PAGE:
Authors: Jannine Gallant
We’ll Never Tell
Secrets of Ravenswood
We’ll Never Tell
of Ravenswood Book One
© 2013 by Jannine Gallant
book is a work of fiction and all characters exist solely in the author’s
imagination. Any resemblance to persons, living or dead, is purely
coincidental. Any references to places, events or locales are used in a
RIGHTS RESERVED. With the exception of quotes used in reviews, this book may
not be reproduced or used in whole or in part by any means existing without
written permission from Jannine Gallant.
Creative Author Services
by Jannine Gallant
States of America
Edition: March 2013
Secrets of Ravenswood
For three lifelong
friends, will past tragedies haunt their futures—or open the door to love…
Three young girls
witness a murder—and make a pact never to tell what they saw. But when the
woman’s body is uncovered seventeen years later, the killer’s faith in their
promise is shaken. A few deadly reminders may be in order…
Samantha Beaumont knows
it’s time to reveal the truth about what happened in the woods all those years
ago—until the accidents begin. Fear that the killer will shut them up
permanently leads Sam on a quest to protect her friends and expose the
murderer’s identity. No one, certainly not the man she spent one memorable
night with, will stop her.
Ethan Thorne has no
reason to believe Sam is any more interested in a commitment now than when she
ran from him five years before. Still, he can’t resist trying one more time…
When he realizes her life is in danger, he’ll risk everything for a chance at
Other Books by Jannine Gallant
She’ll Never Rest (
of Ravenswood Book Two
A Deadly Love
Nothing But Trouble (
Maybe This Time (
After All These Years (
Lonely Road To You (
Victim Of Desire
He’ll Never Know (
of Ravenswood Book Three
To Margo Hoornstra, good friend, critique
partner, and terrific author, I couldn’t have written this one without your
invaluable suggestions and editing. Thank you!
“My mom will
me if she finds out about this, Sam. Camping in a graveyard is just asking for
Samantha Beaumont ducked
beneath the low limb of a fir tree before glancing over her shoulder at her
friend. Moonlight filtered through the forest, casting shadows across the tense
set of Darby Kincade’s shoulders.
“Your mom won’t know if
you don’t tell her. And, hey, if she does kill you, at least you’ll be in the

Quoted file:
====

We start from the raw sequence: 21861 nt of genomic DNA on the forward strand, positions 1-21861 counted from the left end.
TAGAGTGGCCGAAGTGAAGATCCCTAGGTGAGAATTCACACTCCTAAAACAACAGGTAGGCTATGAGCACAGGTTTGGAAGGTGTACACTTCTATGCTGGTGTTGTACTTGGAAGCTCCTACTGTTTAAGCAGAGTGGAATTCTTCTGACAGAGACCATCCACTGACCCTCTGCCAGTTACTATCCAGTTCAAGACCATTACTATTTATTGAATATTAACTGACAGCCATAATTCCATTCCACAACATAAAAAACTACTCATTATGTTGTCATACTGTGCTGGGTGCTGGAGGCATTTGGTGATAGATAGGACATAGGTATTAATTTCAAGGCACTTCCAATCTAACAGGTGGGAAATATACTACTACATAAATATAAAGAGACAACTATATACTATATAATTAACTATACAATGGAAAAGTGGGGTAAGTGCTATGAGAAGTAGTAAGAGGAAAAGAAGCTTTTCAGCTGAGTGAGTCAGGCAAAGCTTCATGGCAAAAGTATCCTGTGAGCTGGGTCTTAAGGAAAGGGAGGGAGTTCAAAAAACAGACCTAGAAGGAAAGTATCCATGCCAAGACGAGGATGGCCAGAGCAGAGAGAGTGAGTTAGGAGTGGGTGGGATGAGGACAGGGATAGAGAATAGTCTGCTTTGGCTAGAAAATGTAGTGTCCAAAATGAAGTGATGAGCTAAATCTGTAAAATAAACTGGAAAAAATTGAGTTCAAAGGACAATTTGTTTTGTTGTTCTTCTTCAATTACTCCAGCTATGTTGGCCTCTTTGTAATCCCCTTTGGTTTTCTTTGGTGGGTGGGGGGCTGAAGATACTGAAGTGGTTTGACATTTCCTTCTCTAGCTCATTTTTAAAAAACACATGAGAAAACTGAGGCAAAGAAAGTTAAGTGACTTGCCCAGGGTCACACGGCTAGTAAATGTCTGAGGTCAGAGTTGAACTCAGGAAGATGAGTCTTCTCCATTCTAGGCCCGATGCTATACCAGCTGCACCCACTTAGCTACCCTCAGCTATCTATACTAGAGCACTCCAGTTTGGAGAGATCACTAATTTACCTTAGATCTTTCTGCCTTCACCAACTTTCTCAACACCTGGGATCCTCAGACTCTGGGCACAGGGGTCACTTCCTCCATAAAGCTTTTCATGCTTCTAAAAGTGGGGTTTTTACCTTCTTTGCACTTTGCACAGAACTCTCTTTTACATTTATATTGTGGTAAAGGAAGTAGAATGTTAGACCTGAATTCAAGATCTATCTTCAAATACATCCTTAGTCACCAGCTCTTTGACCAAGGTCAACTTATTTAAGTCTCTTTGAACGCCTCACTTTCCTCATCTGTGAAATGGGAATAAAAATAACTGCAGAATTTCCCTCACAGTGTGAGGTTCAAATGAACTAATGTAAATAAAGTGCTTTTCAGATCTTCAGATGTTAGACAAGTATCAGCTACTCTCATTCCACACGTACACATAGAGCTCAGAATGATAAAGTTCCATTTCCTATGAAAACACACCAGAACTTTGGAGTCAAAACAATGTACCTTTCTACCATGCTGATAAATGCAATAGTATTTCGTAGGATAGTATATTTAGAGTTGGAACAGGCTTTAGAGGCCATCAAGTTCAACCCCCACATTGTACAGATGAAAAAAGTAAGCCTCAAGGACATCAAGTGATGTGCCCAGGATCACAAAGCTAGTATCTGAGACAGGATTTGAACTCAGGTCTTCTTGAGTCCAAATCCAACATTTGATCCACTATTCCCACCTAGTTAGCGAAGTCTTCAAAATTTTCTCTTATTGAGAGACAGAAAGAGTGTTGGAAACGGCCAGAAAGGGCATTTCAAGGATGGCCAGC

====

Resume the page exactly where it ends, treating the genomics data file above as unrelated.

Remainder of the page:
“Ha, ha, you’re a riot.”
“How come you’re so
grumpy? Are you afraid of ghosts?”
“Who cares about ghosts?
I’m more afraid we’ll get eaten by a bear.” Juliette Shaw’s voice quavered, and
she edged closer to Sam. “They won’t even know where to look for our bodies.”
“Don’t be a chicken.
Bears are more scared of us than we are of them.”
doubtful,” Darby said and slapped at a mosquito.
Sam rolled her eyes and
plunged through the thimbleberry bushes. They’d lost the trail a half mile
back, but she knew where she was going. The abandoned graveyard—if you could
call a handful of toppled headstones a graveyard—was directly below Prophet
Point. Even at night, the peak was visible, a dark shadow looming over the town
of Ravenswood, nestled high in the Sierra Nevada Mountains.
“We could have simply
camped in your backyard if you’re so in love with the idea of sleeping with
bugs,” Juliette said. “You didn’t have to drag us all the way up here.”
“Where’s the fun in
that? Summer’s been a major bore since school let out. Anyway, Wyatt dared me.”
Darby stopped walking
and fisted her hands on her hips. “I should have known there was a reason for
this. Your brother’s an idiot.”
“Yep, a complete moron,
but you have to admit this is more exciting than a sleepover at one of our
houses.” Sam hesitated at a thick stand of pine trees. Maybe they needed to
head a little more to the north.
“If you call getting
eaten by mosquitoes fun.” Juliette waved her hands in front of her face.
“I have repellent in my
“Can we put some on? I
don’t want to get covered in bites.”
Sam slid the pack off
her shoulders. It hit the ground with a thump. “Good idea. We should have
sprayed down before we left the house.”
“What was that?” Darby
asked in loud whisper.
Sam’s head snapped up,
and her hand clenched around the can of bug repellent. “I didn’t hear
“Shhh, it sounded like
“I bet it’s Wyatt,
trying to scare us,” Juliette whispered.
“Well, it’s working,”
Darby whispered back.
A female voice echoed
through the night, speaking rapidly like the tinny squawk of a blue jay, rising